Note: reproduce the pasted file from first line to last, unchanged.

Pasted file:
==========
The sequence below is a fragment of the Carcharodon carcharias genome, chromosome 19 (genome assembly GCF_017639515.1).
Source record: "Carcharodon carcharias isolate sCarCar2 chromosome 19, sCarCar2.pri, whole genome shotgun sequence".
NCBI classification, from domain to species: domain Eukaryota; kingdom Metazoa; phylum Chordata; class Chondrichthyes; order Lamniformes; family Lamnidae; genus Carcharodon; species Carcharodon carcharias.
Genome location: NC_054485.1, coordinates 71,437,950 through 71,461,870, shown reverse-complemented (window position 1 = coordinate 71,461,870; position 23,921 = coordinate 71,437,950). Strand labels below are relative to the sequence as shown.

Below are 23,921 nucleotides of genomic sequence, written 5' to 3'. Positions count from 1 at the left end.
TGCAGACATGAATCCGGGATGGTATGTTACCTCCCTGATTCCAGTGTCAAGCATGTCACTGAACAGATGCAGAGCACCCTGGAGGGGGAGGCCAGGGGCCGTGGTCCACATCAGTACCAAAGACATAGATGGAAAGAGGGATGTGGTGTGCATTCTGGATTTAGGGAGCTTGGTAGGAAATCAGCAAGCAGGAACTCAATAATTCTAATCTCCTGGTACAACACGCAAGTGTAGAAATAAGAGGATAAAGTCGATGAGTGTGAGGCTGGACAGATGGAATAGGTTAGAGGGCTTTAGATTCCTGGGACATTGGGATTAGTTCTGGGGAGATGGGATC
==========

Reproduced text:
The sequence below is a fragment of the Carcharodon carcharias genome, chromosome 19 (genome assembly GCF_017639515.1).
Source record: "Carcharodon carcharias isolate sCarCar2 chromosome 19, sCarCar2.pri, whole genome shotgun sequence".
NCBI classification, from domain to species: domain Eukaryota; kingdom Metazoa; phylum Chordata; class Chondrichthyes; order Lamniformes; family Lamnidae; genus Carcharodon; species Carcharodon carcharias.
Genome location: NC_054485.1, coordinates 71,437,950 through 71,461,870, shown reverse-complemented (window position 1 = coordinate 71,461,870; position 23,921 = coordinate 71,437,950). Strand labels below are relative to the sequence as shown.

Below are 23,921 nucleotides of genomic sequence, written 5' to 3'. Positions count from 1 at the left end.
TGCAGACATGAATCCGGGATGGTATGTTACCTCCCTGATTCCAGTGTCAAGCATGTCACTGAACAGATGCAGAGCACCCTGGAGGGGGAGGCCAGGGGCCGTGGTCCACATCAGTACCAAAGACATAGATGGAAAGAGGGATGTGGTGTGCATTCTGGATTTAGGGAGCTTGGTAGGAAATCAGCAAGCAGGAACTCAATAATTCTAATCTCCTGGTACAACACGCAAGTGTAGAAATAAGAGGATAAAGTCGATGAGTGTGAGGCTGGACAGATGGAATAGGTTAGAGGGCTTTAGATTCCTGGGACATTGGGATTAGTTCTGGGGAGATGGGATC